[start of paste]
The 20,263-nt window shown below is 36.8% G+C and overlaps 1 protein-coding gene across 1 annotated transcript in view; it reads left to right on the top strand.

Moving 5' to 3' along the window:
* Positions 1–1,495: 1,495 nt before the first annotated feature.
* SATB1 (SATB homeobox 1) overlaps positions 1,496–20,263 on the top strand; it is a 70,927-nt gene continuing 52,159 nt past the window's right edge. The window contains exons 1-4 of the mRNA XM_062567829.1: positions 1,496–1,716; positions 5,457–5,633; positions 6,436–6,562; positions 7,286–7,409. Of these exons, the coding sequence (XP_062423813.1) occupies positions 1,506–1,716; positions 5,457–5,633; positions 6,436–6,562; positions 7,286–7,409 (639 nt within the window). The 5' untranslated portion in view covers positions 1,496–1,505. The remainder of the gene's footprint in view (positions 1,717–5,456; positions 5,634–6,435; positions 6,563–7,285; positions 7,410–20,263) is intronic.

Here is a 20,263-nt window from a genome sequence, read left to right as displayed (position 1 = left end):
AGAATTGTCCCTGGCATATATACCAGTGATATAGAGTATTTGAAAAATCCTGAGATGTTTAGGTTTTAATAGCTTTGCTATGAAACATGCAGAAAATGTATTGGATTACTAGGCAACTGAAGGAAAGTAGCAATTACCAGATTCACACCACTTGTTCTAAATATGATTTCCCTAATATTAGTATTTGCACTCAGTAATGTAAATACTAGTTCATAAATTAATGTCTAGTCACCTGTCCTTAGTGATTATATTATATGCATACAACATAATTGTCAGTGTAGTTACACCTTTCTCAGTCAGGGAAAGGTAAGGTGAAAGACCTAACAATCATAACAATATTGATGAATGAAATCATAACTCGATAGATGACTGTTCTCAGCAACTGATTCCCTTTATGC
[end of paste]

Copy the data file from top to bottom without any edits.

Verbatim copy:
The 20,263-nt window shown below is 36.8% G+C and overlaps 1 protein-coding gene across 1 annotated transcript in view; it reads left to right on the top strand.

Moving 5' to 3' along the window:
* Positions 1–1,495: 1,495 nt before the first annotated feature.
* SATB1 (SATB homeobox 1) overlaps positions 1,496–20,263 on the top strand; it is a 70,927-nt gene continuing 52,159 nt past the window's right edge. The window contains exons 1-4 of the mRNA XM_062567829.1: positions 1,496–1,716; positions 5,457–5,633; positions 6,436–6,562; positions 7,286–7,409. Of these exons, the coding sequence (XP_062423813.1) occupies positions 1,506–1,716; positions 5,457–5,633; positions 6,436–6,562; positions 7,286–7,409 (639 nt within the window). The 5' untranslated portion in view covers positions 1,496–1,505. The remainder of the gene's footprint in view (positions 1,717–5,456; positions 5,634–6,435; positions 6,563–7,285; positions 7,410–20,263) is intronic.

Here is a 20,263-nt window from a genome sequence, read left to right as displayed (position 1 = left end):
AGAATTGTCCCTGGCATATATACCAGTGATATAGAGTATTTGAAAAATCCTGAGATGTTTAGGTTTTAATAGCTTTGCTATGAAACATGCAGAAAATGTATTGGATTACTAGGCAACTGAAGGAAAGTAGCAATTACCAGATTCACACCACTTGTTCTAAATATGATTTCCCTAATATTAGTATTTGCACTCAGTAATGTAAATACTAGTTCATAAATTAATGTCTAGTCACCTGTCCTTAGTGATTATATTATATGCATACAACATAATTGTCAGTGTAGTTACACCTTTCTCAGTCAGGGAAAGGTAAGGTGAAAGACCTAACAATCATAACAATATTGATGAATGAAATCATAACTCGATAGATGACTGTTCTCAGCAACTGATTCCCTTTATGC